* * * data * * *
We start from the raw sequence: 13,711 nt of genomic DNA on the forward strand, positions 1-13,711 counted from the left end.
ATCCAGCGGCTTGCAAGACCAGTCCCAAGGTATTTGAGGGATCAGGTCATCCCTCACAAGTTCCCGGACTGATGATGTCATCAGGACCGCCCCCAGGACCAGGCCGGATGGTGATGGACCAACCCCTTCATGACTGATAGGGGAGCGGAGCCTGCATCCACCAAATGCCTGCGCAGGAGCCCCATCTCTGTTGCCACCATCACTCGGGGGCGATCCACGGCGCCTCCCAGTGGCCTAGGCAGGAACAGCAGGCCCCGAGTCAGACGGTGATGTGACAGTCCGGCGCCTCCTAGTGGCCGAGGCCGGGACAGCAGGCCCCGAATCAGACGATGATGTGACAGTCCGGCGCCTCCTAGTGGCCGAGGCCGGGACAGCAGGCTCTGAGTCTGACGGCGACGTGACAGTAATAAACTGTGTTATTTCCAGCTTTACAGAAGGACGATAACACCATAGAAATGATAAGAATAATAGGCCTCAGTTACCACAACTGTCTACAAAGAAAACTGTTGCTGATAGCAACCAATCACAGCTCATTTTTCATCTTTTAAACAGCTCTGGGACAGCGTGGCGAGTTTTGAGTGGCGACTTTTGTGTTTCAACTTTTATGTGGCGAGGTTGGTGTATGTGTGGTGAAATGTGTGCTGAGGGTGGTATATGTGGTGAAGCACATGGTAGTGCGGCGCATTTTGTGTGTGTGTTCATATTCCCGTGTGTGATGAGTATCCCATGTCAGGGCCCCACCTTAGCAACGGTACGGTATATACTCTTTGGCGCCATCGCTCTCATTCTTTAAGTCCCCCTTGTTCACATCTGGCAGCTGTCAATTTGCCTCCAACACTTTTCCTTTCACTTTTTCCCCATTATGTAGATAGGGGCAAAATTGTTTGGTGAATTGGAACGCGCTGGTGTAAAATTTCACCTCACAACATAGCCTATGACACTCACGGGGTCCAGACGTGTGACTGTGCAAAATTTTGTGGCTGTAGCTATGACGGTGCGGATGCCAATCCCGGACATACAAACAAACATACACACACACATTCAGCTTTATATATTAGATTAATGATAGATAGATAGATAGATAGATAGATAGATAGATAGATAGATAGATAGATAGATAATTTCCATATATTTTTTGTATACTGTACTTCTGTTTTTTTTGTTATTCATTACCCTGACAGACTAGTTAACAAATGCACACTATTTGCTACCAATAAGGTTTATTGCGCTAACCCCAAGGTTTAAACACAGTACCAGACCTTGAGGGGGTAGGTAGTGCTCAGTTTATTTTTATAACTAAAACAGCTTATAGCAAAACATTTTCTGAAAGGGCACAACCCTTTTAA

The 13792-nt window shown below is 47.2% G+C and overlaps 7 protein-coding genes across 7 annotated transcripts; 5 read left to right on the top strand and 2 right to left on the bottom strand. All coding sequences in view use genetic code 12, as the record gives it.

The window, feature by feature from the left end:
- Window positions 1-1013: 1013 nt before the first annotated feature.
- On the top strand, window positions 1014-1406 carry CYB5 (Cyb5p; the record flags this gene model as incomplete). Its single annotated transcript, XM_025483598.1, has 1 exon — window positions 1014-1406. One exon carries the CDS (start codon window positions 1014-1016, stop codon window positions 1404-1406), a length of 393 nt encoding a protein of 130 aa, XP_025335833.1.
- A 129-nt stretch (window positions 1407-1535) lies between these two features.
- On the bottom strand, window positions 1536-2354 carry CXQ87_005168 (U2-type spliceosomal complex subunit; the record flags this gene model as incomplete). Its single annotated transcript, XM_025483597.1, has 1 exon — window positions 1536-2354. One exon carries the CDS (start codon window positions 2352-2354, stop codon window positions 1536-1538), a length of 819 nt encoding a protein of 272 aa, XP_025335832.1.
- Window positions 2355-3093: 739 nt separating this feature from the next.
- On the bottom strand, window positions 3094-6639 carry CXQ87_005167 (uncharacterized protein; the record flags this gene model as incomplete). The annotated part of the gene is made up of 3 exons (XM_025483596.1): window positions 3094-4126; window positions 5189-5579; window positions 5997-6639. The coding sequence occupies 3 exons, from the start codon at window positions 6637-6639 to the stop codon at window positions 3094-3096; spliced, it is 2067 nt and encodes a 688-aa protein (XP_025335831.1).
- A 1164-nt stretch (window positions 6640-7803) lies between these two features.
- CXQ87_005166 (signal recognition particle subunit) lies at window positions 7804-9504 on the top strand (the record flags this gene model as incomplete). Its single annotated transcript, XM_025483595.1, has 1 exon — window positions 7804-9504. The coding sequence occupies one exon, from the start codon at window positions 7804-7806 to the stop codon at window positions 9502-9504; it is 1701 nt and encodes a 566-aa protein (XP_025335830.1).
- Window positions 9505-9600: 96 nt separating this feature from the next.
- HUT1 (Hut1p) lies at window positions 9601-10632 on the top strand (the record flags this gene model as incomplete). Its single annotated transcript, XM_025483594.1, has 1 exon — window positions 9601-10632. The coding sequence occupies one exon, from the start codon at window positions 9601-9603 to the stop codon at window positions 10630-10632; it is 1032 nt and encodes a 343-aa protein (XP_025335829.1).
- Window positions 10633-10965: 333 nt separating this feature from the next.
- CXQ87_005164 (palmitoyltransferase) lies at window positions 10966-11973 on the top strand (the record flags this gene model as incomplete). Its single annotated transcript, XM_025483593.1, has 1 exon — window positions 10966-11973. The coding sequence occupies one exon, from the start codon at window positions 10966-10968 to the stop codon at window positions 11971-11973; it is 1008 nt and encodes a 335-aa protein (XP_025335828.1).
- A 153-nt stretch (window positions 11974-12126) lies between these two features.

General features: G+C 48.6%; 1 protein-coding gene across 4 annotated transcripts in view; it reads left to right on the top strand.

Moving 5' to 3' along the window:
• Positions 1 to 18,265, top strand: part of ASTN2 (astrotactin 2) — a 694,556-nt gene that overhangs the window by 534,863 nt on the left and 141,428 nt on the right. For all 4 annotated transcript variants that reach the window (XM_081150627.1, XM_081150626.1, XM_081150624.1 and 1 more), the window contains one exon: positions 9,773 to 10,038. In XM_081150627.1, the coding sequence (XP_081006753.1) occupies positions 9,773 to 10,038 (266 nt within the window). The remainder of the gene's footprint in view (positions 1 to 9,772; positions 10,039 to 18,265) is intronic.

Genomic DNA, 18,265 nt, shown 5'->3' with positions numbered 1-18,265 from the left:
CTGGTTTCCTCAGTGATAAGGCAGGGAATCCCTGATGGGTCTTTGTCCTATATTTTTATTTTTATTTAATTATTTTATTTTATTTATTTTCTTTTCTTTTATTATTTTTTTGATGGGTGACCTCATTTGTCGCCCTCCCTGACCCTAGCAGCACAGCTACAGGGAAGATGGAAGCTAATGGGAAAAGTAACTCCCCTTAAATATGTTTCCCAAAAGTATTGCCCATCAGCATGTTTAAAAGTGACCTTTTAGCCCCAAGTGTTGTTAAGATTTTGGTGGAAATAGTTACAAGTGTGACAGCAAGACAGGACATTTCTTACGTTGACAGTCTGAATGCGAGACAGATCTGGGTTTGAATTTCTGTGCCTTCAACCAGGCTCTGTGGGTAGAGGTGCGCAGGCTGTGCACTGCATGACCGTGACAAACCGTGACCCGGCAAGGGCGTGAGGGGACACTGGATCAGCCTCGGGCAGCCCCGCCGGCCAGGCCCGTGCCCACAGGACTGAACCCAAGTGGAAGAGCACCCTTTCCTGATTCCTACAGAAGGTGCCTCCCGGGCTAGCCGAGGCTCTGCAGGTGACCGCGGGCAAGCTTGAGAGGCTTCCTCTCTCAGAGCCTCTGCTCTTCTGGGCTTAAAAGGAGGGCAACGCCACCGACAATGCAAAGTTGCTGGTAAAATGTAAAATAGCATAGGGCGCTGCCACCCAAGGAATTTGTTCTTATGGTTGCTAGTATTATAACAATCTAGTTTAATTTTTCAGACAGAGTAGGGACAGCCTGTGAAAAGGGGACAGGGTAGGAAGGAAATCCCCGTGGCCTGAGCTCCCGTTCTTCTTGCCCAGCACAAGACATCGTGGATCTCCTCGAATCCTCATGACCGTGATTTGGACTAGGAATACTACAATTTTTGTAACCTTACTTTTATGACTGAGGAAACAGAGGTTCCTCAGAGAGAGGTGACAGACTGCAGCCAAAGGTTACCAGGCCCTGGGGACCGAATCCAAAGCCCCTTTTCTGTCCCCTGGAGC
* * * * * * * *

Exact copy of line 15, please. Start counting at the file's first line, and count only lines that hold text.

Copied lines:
- Window positions 10633-10965: 333 nt separating this feature from the next.